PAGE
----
Neptune is an evening object in Aquarius where it resides for the period and indeed for a number of years to come. At the beginning of February it can be seen in a reasonably dark sky (Sun -15°) in the WSW at an altitude of 10°. On the evening of Feb 21 Venus is just over half a degree to the south. The Ice Giant will be in conjunction with the Sun in early April.

Pluto can still be found within Sagittarius although it is rather close to the Sun during February. By the end of March it rises three hours before the Sun although it will always be poorly placed from the UK in terms of altitude.

(1)Ceres is in Cancer and therefore well positioned for observation although its brightness is now decreasing and by the end of the period is +7.8. In early March it culminates, due south, at 22:00UT with an altitude of 70°.

Lunar occultations of bright stars

In the table I’ve listed events for stars of magnitude 7.0 or brighter although there are many others that are either of fainter stars or those whose observation may be marginal due to elevation or other factors. DD = disappearance at the dark limb, RD = reappearance at the dark limb while DB or RB indicate an event at the bright limb. The column headed ‘mm’ indicates the minimum aperture required for the event.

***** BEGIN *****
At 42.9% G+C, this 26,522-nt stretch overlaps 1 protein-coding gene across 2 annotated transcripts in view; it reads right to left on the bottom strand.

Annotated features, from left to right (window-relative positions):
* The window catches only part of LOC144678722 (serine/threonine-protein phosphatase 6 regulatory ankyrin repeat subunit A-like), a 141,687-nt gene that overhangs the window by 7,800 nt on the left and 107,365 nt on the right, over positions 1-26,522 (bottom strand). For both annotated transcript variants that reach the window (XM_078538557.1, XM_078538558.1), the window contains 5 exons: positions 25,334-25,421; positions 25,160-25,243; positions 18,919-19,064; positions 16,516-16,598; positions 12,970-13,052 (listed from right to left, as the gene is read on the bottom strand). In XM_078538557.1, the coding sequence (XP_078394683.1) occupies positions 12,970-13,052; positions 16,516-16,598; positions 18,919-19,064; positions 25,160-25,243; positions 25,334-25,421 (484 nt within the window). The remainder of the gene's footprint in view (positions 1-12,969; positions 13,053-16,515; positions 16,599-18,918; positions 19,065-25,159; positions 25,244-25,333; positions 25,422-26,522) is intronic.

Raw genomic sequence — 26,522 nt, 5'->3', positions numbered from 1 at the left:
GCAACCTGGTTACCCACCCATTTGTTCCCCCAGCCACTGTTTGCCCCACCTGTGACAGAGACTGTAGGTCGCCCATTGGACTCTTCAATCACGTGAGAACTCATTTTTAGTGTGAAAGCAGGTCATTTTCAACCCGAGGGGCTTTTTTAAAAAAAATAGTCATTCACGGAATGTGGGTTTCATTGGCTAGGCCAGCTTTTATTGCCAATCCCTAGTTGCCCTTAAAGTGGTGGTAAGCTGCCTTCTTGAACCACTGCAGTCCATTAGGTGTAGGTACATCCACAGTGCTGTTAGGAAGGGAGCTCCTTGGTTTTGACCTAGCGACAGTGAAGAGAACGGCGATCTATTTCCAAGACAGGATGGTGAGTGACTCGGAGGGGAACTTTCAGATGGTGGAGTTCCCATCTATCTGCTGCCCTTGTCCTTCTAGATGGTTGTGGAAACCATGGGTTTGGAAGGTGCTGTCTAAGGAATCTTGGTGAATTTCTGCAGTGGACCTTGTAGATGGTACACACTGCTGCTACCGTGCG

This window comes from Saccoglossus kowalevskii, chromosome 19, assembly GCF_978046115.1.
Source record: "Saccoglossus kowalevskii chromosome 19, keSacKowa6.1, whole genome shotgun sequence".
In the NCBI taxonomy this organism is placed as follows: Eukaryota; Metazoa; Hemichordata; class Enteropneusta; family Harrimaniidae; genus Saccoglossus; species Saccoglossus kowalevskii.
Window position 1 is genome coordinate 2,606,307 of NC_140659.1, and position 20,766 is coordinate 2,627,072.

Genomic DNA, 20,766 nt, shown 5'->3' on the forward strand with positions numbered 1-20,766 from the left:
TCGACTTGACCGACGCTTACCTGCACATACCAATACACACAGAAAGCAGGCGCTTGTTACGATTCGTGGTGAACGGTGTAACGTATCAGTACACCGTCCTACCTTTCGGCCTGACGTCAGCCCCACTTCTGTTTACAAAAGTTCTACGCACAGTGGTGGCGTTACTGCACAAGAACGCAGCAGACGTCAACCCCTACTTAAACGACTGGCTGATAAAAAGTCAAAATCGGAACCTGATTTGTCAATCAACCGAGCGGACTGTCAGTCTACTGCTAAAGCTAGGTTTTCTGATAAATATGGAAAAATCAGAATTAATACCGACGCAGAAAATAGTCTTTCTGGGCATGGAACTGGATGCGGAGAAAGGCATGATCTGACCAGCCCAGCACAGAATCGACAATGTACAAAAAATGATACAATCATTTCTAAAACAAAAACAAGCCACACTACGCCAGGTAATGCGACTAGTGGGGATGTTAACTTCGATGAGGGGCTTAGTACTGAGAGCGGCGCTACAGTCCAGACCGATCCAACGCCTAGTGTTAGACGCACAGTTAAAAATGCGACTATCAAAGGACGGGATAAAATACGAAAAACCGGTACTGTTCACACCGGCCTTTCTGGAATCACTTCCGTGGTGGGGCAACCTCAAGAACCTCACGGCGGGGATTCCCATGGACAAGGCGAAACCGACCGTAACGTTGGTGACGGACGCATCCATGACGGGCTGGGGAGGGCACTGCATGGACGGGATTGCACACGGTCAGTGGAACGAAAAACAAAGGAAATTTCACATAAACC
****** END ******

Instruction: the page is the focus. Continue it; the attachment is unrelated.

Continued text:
The Moon passes through the Hyades in both February and March though neither is observationally ideal. The February event occurs mostly during daylight and the March one sees Aldebaran disappear at the dark limb just thirty minutes before it sets. Times are for Greenwich and in UT unless otherwise stated. Please report observations of these events to Tim Haymes using the e-mail address given in ‘Graze Occultations’.

Lunar graze occultations

Four graze events of interest occur during March. Observers are encouraged to attempt these events and submit results, negative as well as positive, to Tim Haymes at tvh.observatory@ More details can be found in the current BAA Handbook